‘I am not afraid to speak’ | Rosemarie Aquilina

Skyrocketing to international fame after sentencing serial rapist Larry Nassar to 175 years in jail in a case that became a lightning-rod for the ‘#MeToo’ era, American-Maltese Judge Rosemarie Aquilina speaks to TEODOR RELJIC about the implications of that landmark case, her Maltese roots and her ongoing forays into crime fiction writing, ahead of her appearance as the special guest for this year’s edition of the Malta Book Festival

Judge Rosemarie Aquilina
Judge Rosemarie Aquilina

In the wake of the Larry Nassar ruling, you made it a point to stress that the story should never be about you as a judge, but about the victims, and yet the media kept gravitating towards you. How did you feel about this, and what do you think it says about our contemporary culture and the current media landscape?

The story of each survivor remains theirs and with them. My story is different and spans well beyond this case. Mine is about a broken justice and medical system that must be fixed. It includes teaching children body parts, using correct terminology from the time they learn to speak, and about their rights with an understanding about informed consent. They have the right to know the reason anyone, even their doctor, wants to touch them and the right always to say no. I not only address predatory behaviour and grooming issues, I address sexual assault, domestic violence, child abuse, vulnerable victims, bullying, and sex trafficking. Further, I talk about issues that include creating safe spaces for victims to speak, using language that doesn’t blame, shame or shut down victims, power, empowerment, motivation, equality, and equity.

These are issues that arise every day in my courtroom and I gained experience from my law practice, the military, and from areas where I also teach as a professor of law. I have had many cases the media have covered. The media gravitates toward me because I am not afraid to speak. I am not afraid to stand up for what is right or to say what others only dare to think. For change to occur we must take risks. I will continue to speak on behalf of the most vulnerable. Without voice there is no change; with voice there is change.
How does your fiction writing figure into your life, and what motivates you to keep writing? Would you say your ‘day job’ puts you in a particularly privileged position as a writer of crime fiction?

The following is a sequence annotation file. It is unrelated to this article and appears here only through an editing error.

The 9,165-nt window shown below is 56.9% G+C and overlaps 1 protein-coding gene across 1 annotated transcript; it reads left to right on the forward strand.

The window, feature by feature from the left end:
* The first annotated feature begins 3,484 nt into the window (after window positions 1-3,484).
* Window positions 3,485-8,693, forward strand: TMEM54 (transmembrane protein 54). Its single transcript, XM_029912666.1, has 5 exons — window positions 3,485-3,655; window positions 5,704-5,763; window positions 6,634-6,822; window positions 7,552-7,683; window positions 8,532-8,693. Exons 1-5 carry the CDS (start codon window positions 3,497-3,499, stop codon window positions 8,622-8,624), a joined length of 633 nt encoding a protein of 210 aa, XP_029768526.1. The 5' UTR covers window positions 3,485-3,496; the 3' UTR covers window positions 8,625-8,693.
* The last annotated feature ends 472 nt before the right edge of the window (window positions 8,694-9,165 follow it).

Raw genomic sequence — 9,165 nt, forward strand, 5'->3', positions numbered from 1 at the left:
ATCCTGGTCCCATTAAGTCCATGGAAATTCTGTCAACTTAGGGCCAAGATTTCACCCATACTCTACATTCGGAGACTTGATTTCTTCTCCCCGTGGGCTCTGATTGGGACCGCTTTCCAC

I have wanted to be an author since I was three years old. I write because I enjoy it and it gives me a mental vacation. Writing is my “destresser.” Being an attorney, judge, military judge, law professor, and mother all have added to a colourful collection of characters and situations that land in my books as fiction. I hear a lot of expert testimony and testimony from law enforcement as well as defendants, and victims to add realism into any mystery/thriller I write, which is a lot of fun for me. Being a judge does give me a creative advantage; there are often outstanding people and stories that inspire me. In addition, truth is often stranger than fiction and there is always information I would like to use, but I do not think readers would believe it!

How would you describe your books to someone who’s never heard of them before, and where would you recommend they start?

Triple Cross Killer, the first in a thriller series, and Feel No Evil, a stand-alone thriller/mystery book, are currently released. They are in regular print, large print, ebook, and Audible. Triple Cross Killer is based on a question my eldest son asked me: “Mom, what happens to letters to Santa if they get into the wrong hands?” My answer: “Great book.” And I wrote the story. It is not like most mysteries, because you know who did it. It is much like the cases I hear on the bench – we have an alleged defendant, but we don’t know the story, which is always intriguing to listen to as it unfolds. Through the story you learn that a vigilante, no matter how well meaning, makes mistakes and is not above the law. The story also depicts how your own strength can save you.